Features  |   March 2017
Zika Virus: Points to Ponder?
Author Affiliations
  • Charles J. Chase, D.O.
    Committee on Obstetric Anesthesia
Article Information
Infectious Disease / Features
Features   |   March 2017
Zika Virus: Points to Ponder?
ASA Monitor 03 2017, Vol.81, 18-19.
ASA Monitor 03 2017, Vol.81, 18-19.
An insidious infectious disease has captured world attention and generated fear in the hearts of all pregnant women. Unless you have been living on Mars with no communication to planet earth, the word “Zika” immediately comes to mind. Unfortunately, it is most likely only a matter of time before this disease presents to your OB unit. So how does one treat a patient with active Zika infection?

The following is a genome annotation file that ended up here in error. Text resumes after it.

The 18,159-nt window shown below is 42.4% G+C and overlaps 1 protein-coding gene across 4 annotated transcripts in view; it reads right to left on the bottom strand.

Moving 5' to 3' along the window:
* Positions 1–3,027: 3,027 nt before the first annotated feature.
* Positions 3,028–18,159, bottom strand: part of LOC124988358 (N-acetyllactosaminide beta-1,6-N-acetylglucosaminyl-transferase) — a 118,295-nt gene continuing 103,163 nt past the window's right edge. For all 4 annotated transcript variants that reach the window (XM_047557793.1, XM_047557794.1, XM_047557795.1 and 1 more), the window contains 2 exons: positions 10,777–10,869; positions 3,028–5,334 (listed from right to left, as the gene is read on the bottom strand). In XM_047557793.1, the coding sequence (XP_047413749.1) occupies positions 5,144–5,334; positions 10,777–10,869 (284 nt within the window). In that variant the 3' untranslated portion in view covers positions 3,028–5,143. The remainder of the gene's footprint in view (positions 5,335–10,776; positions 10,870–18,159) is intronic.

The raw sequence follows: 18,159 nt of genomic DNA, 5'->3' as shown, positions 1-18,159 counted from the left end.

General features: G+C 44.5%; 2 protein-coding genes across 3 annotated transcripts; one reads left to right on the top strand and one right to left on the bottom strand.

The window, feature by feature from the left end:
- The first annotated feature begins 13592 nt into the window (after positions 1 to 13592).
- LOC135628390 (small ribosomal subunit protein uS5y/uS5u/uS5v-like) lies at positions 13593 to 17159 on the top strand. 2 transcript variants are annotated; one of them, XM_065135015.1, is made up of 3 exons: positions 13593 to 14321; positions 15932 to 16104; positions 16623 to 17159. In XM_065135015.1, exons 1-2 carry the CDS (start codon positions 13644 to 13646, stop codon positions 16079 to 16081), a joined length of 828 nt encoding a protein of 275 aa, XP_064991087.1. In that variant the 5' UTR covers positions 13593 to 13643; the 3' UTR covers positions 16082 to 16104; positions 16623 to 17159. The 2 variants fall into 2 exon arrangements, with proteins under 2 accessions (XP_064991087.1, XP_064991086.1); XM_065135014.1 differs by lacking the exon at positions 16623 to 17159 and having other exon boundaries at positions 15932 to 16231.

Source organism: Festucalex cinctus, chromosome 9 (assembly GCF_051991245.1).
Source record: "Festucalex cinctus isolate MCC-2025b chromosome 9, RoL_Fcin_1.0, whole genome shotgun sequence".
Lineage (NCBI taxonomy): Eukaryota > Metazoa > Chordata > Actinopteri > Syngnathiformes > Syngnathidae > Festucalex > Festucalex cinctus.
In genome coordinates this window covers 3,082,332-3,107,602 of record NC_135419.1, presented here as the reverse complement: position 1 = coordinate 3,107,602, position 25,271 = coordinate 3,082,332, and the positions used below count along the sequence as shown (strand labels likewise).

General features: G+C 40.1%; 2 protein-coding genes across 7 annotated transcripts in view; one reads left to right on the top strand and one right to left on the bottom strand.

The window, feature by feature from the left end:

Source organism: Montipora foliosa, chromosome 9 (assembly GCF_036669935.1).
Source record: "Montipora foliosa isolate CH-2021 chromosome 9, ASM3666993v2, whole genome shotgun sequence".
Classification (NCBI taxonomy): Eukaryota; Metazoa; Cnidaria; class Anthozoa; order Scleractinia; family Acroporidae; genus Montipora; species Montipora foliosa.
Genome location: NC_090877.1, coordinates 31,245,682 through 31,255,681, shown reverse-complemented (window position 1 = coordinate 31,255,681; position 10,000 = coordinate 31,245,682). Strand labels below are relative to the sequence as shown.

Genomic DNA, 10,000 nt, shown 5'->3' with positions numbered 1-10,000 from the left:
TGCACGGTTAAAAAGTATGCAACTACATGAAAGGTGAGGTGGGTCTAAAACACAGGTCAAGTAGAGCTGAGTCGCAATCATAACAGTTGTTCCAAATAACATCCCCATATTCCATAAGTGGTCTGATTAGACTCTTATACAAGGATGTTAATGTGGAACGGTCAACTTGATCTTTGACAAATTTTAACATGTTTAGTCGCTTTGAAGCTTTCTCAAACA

To understand treatment, one must understand the pathogenesis of the virus. Zika is a member of the flavivirus genus of viruses. This genus includes West Nile virus, dengue virus, tick-borne encephalitis virus, yellow fever virus, Zika virus and several other viruses that may cause encephalitis.1  Flaviviruses are named from the yellow fever virus. Flavus means yellow in Latin (remember ligamentum flavum?). Typical of flavivirus, Zika is a single-stranded RNA virus transmitted by vectors, specifically in this case the Aedes species of mosquitos commonly found in many areas of the United States. Of note, Aedes Aegypti and Aedes Albopictus actively bite both during daylight and evening hours and make themselves at home both indoors and outdoors. Other modes of transmission include sexual relations (both semen and vaginal fluids), maternal-fetal transmission and blood transfusions. Zika RNA is also present in urine, amniotic fluid, saliva and breast milk; however, no cases of transmission from mother to infant through breast milk have yet been documented.2,3  Of concern, West Nile Virus, also a flavivirus, is transmitted via milk ingestion to the newborn.4  Despite this finding, breastfeeding recommendations are unchanged to date.
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